Second $600 Golden State Stimulus check: do I need to file another tax return?
Another round of Golden State stimulus will be sent in the coming weeks, here are the steps that you need to take in order to receive your payment.
Last week, the California legislature passed a bill that would allow for sending the second round of Golden State stimulus checks with an expanded income threshold. The first round of $600 checks was sent to residents making under $30,000 a year. The new bill will not send another check to those that received one during the first distribution cycle. Instead, those making under $75,000 a year will receive a check.
Very few details have been released on when the payments will be made. However, the entity tasked with its distribution, the California Franchise Tax Board (CFTB), has stated that they will release more information once they receive directions from state leaders.
The checks will be sent based on the information provided this year during tax filing season. For those who have not yet filed their taxes, the state recommends sending in a return to ensure eligible individuals receive their payments.
Generally, households earning up to $75,000 in adjusted gross income will qualify for some state stimulus.— CalMatters (@CalMatters) July 1, 2021
Gov. Gavin Newsom says it should cover 78% of California taxpayers and will benefit two in three Californians https://t.co/IVvGbEgDJl
While taxes were officially due back in May, the state has extended the deadline to 15 October. If the CFTB receives a return by this day, they will send the check.
If you have already submitted your tax return, you do not need to file it again. The state has the information it needs to make the payment.
Why has the distribution plan not been released?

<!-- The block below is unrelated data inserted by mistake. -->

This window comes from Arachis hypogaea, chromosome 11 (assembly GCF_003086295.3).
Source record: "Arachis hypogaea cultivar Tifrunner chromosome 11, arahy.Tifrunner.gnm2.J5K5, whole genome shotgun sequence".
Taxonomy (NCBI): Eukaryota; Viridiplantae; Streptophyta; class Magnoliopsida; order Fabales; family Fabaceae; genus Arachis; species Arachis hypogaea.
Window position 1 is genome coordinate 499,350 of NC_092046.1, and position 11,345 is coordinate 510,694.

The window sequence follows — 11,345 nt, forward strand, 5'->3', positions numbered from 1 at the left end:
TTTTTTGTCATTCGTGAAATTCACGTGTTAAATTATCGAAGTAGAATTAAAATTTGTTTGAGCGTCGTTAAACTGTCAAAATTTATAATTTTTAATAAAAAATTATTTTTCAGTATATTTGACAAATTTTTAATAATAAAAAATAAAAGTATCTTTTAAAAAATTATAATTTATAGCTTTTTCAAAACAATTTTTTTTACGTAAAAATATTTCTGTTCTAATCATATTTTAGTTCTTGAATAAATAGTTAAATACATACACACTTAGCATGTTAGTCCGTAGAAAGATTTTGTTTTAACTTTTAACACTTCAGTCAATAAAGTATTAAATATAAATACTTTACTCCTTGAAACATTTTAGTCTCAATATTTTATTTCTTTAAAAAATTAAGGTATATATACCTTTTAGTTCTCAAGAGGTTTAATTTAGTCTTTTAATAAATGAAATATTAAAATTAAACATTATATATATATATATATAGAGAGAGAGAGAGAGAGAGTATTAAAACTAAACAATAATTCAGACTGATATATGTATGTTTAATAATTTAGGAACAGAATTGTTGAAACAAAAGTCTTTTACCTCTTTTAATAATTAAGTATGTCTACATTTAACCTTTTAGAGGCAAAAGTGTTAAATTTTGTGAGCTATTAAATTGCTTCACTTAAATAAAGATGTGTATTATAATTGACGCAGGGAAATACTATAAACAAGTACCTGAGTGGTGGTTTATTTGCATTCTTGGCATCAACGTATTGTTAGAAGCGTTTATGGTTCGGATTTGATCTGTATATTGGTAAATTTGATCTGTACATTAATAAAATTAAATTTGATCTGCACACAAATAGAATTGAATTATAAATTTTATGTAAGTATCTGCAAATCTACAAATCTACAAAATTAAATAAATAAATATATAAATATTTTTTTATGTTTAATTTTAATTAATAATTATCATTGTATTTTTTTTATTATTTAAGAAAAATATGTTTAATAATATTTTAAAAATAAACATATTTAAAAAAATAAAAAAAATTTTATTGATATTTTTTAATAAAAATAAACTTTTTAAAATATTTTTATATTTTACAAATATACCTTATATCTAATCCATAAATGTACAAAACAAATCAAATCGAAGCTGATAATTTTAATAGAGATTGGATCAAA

California law mandates that the Governor “submit a balanced budget proposal to the Legislature by January 10 of each year.” Then, the budget must be passed by 15 June.
After years of government shutdowns costing taxpayers millions because state leaders could not reach an agreement over the budget, the voters approved Proposition 25 in November 2010. Prop. 25 mandates that in the case a budget is not passed by the deadline, all "members of the Legislature will permanently forfeit any reimbursement for salary and expenses for every day until the day the Legislature passes a budget bill.”
A placeholder budget was passed on 14 June, but negotiations over how to spend billions of the historic budget surplus have left the state without an official budget. One of the most significant points of contention is over the inclusion of a $1 billion allocation to local governments to combat homelessness. The historic investments were not included in the government's budget, and a compromise has not been reached over whether it will make it into the final budget.
Until the budget is finalized, Gov. Newsom is expected to remain quiet over the pieces of the budget that have already been passed, including the second $600 stimulus check. Many believe that once the negotiations have wrapped up, details on the distribution of the checks will be made public.
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